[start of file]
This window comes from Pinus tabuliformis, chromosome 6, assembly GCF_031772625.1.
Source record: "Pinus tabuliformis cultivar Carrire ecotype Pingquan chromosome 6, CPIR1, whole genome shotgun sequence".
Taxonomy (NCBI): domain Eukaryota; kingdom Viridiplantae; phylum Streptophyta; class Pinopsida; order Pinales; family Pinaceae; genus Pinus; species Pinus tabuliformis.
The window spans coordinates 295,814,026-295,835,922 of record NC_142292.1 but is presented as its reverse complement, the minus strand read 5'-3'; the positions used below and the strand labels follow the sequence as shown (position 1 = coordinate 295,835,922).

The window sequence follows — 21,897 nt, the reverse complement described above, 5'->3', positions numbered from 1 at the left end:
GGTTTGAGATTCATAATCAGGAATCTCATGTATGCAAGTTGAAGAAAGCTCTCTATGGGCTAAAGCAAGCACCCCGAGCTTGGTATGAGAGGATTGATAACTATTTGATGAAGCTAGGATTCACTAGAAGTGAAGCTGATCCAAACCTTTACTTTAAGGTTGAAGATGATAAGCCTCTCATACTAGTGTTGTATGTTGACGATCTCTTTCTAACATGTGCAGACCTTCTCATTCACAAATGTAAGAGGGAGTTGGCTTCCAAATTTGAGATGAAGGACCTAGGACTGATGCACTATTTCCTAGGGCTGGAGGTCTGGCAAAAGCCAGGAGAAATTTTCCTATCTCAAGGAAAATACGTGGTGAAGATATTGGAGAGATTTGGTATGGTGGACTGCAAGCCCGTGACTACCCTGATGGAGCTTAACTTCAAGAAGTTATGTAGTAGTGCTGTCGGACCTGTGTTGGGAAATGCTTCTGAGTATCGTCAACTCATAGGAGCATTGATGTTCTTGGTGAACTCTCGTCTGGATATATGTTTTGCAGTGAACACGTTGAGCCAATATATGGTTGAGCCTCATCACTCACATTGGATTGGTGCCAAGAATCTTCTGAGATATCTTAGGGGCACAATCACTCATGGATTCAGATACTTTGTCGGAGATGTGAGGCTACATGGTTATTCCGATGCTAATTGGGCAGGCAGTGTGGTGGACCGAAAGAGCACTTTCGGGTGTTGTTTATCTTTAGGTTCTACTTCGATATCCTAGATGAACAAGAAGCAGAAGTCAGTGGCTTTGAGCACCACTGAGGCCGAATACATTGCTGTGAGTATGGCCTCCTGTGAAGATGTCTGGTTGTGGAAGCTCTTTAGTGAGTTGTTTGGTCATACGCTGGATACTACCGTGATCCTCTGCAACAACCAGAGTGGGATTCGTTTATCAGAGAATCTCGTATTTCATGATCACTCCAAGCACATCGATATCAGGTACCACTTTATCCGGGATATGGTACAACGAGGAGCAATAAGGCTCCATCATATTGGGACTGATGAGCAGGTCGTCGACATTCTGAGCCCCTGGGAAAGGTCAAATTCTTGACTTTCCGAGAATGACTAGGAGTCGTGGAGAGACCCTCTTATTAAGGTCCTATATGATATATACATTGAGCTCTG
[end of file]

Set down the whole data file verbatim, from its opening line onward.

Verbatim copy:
This window comes from Pinus tabuliformis, chromosome 6, assembly GCF_031772625.1.
Source record: "Pinus tabuliformis cultivar Carrire ecotype Pingquan chromosome 6, CPIR1, whole genome shotgun sequence".
Taxonomy (NCBI): domain Eukaryota; kingdom Viridiplantae; phylum Streptophyta; class Pinopsida; order Pinales; family Pinaceae; genus Pinus; species Pinus tabuliformis.
The window spans coordinates 295,814,026-295,835,922 of record NC_142292.1 but is presented as its reverse complement, the minus strand read 5'-3'; the positions used below and the strand labels follow the sequence as shown (position 1 = coordinate 295,835,922).

The window sequence follows — 21,897 nt, the reverse complement described above, 5'->3', positions numbered from 1 at the left end:
GGTTTGAGATTCATAATCAGGAATCTCATGTATGCAAGTTGAAGAAAGCTCTCTATGGGCTAAAGCAAGCACCCCGAGCTTGGTATGAGAGGATTGATAACTATTTGATGAAGCTAGGATTCACTAGAAGTGAAGCTGATCCAAACCTTTACTTTAAGGTTGAAGATGATAAGCCTCTCATACTAGTGTTGTATGTTGACGATCTCTTTCTAACATGTGCAGACCTTCTCATTCACAAATGTAAGAGGGAGTTGGCTTCCAAATTTGAGATGAAGGACCTAGGACTGATGCACTATTTCCTAGGGCTGGAGGTCTGGCAAAAGCCAGGAGAAATTTTCCTATCTCAAGGAAAATACGTGGTGAAGATATTGGAGAGATTTGGTATGGTGGACTGCAAGCCCGTGACTACCCTGATGGAGCTTAACTTCAAGAAGTTATGTAGTAGTGCTGTCGGACCTGTGTTGGGAAATGCTTCTGAGTATCGTCAACTCATAGGAGCATTGATGTTCTTGGTGAACTCTCGTCTGGATATATGTTTTGCAGTGAACACGTTGAGCCAATATATGGTTGAGCCTCATCACTCACATTGGATTGGTGCCAAGAATCTTCTGAGATATCTTAGGGGCACAATCACTCATGGATTCAGATACTTTGTCGGAGATGTGAGGCTACATGGTTATTCCGATGCTAATTGGGCAGGCAGTGTGGTGGACCGAAAGAGCACTTTCGGGTGTTGTTTATCTTTAGGTTCTACTTCGATATCCTAGATGAACAAGAAGCAGAAGTCAGTGGCTTTGAGCACCACTGAGGCCGAATACATTGCTGTGAGTATGGCCTCCTGTGAAGATGTCTGGTTGTGGAAGCTCTTTAGTGAGTTGTTTGGTCATACGCTGGATACTACCGTGATCCTCTGCAACAACCAGAGTGGGATTCGTTTATCAGAGAATCTCGTATTTCATGATCACTCCAAGCACATCGATATCAGGTACCACTTTATCCGGGATATGGTACAACGAGGAGCAATAAGGCTCCATCATATTGGGACTGATGAGCAGGTCGTCGACATTCTGAGCCCCTGGGAAAGGTCAAATTCTTGACTTTCCGAGAATGACTAGGAGTCGTGGAGAGACCCTCTTATTAAGGTCCTATATGATATATACATTGAGCTCTG